The Methods of Ethics
David Bourget (Western Ontario)
David Chalmers (ANU, NYU)
Rafael De Clercq
Ezio Di Nucci
Jack Alan Reynolds
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Thoemmes Press (1907)
One of the most influential of the Victorian philosophers, Henry Sidgwick also made important contributions to fields such as economics, political theory, and classics. An active promoter of higher education for women, he founded Cambridge's Newnham College in 1871. He attended Rugby School and then Trinity College, Cambridge, where he remained his whole career. In 1859 he took up a lectureship in classics, and held this post for ten years. In 1869, he moved to a lectureship in moral philosophy, the subject where he left arguably his greatest mark when he produced this work, regarded as his masterpiece. Published in 1874, the book argues the utilitarian approach to ethics, and a systematic and historically sensitive approach to ethical research that influenced utilitarian philosophers well into the twentieth century. It remains a valuable introduction to the philosophy, practice and history of ethics. This reissue includes the 1877 supplement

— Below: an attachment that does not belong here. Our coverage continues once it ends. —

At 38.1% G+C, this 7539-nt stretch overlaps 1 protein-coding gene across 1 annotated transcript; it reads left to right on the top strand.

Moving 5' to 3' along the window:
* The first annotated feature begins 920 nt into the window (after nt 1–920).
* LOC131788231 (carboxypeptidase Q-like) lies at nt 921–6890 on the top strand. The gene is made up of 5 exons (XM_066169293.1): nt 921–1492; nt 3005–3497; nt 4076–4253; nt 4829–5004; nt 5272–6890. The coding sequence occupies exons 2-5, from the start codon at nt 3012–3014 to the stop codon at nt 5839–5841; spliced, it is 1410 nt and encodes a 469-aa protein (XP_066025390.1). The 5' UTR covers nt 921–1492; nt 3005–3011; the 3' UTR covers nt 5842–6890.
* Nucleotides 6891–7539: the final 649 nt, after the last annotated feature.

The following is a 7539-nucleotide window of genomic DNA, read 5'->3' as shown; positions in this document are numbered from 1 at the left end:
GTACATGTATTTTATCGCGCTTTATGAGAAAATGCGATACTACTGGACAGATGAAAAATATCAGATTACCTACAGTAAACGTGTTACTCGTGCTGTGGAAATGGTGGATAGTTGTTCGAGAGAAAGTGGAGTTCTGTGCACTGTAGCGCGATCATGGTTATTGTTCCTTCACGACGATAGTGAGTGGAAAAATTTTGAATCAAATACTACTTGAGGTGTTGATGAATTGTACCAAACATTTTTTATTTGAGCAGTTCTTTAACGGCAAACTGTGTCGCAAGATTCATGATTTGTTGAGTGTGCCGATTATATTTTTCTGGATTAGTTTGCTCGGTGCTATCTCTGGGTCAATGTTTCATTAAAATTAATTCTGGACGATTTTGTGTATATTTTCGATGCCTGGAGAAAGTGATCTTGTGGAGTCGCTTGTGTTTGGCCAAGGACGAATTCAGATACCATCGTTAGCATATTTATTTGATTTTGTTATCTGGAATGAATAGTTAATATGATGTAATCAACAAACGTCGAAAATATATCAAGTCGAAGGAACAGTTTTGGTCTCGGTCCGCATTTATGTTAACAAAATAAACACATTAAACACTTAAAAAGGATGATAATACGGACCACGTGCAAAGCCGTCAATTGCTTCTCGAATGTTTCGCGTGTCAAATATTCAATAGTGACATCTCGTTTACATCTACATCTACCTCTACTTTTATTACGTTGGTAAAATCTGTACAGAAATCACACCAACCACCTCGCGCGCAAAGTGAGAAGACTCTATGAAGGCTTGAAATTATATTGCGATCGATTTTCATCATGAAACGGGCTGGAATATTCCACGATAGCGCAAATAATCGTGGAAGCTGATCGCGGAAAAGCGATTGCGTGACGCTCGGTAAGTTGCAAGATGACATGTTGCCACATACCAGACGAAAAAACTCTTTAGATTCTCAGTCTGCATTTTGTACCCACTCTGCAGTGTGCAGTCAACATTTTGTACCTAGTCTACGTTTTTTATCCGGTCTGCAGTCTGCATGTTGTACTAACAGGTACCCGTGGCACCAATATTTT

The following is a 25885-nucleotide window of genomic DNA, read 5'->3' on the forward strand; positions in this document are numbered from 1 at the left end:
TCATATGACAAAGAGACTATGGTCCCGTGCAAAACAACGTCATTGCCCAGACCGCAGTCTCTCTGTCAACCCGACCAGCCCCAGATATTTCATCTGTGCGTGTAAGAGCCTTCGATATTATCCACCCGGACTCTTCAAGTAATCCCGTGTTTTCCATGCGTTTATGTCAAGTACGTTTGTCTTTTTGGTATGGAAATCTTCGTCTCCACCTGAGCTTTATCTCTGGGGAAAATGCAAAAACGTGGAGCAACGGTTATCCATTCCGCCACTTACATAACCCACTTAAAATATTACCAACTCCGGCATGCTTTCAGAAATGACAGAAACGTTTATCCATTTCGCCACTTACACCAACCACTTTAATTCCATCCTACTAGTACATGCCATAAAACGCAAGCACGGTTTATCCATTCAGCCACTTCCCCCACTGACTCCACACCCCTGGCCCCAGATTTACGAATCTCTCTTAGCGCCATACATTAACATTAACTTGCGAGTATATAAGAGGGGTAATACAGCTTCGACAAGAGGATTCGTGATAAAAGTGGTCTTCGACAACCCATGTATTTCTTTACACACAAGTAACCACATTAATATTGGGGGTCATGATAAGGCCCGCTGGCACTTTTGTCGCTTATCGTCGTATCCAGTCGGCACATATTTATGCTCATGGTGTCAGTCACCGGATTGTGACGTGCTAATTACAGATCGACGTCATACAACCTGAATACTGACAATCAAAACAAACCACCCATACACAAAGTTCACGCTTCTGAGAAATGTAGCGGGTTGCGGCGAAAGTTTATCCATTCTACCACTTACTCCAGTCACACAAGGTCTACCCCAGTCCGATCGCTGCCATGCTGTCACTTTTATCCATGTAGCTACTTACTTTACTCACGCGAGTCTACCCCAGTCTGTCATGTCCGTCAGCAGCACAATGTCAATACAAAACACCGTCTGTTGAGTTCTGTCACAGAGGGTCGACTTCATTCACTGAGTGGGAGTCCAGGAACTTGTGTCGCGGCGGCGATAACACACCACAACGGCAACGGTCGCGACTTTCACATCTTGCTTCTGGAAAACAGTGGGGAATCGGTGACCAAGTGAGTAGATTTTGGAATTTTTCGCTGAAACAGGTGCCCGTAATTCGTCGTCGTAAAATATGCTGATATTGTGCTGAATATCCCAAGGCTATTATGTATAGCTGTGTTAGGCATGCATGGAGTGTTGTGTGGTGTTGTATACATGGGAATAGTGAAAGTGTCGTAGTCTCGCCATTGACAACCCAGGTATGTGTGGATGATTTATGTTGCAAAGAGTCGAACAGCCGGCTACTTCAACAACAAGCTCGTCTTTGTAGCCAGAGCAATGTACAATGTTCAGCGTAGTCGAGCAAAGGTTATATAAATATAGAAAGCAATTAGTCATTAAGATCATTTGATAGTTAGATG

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|Call number||BJ1012.S47 1996|
|ISBN(s)||1855064731 0217125735 0543968243 1148181539 1110779186 1171791895 9781108040365|
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Citations of this work BETA
Tomasz Żuradzki (2016). Time-Biases and Rationality: The Philosophical Perspectives on Empirical Research About Time Preferences. In Jerzy Stelmach, Bartosz Brożek & Łukasz Kurek (eds.), The Emergence of Normative Orders. Copernicus Press 149-187.
Regina A. Rini (2014). Analogies, Moral Intuitions, and the Expertise Defence. Review of Philosophy and Psychology 5 (2):169-181.
Dennis Whitcomb, Heather Battaly, Jason Baehr & Daniel Howard‐Snyder (2015). Intellectual Humility: Owning Our Limitations. Philosophy and Phenomenological Research 91 (1).
Amia Srinivasan (2015). Normativity Without Cartesian Privilege. Philosophical Issues 25 (1):273-299.
Peter B. M. Vranas (2007). I Ought, Therefore I Can. Philosophical Studies 136 (2):167 - 216.
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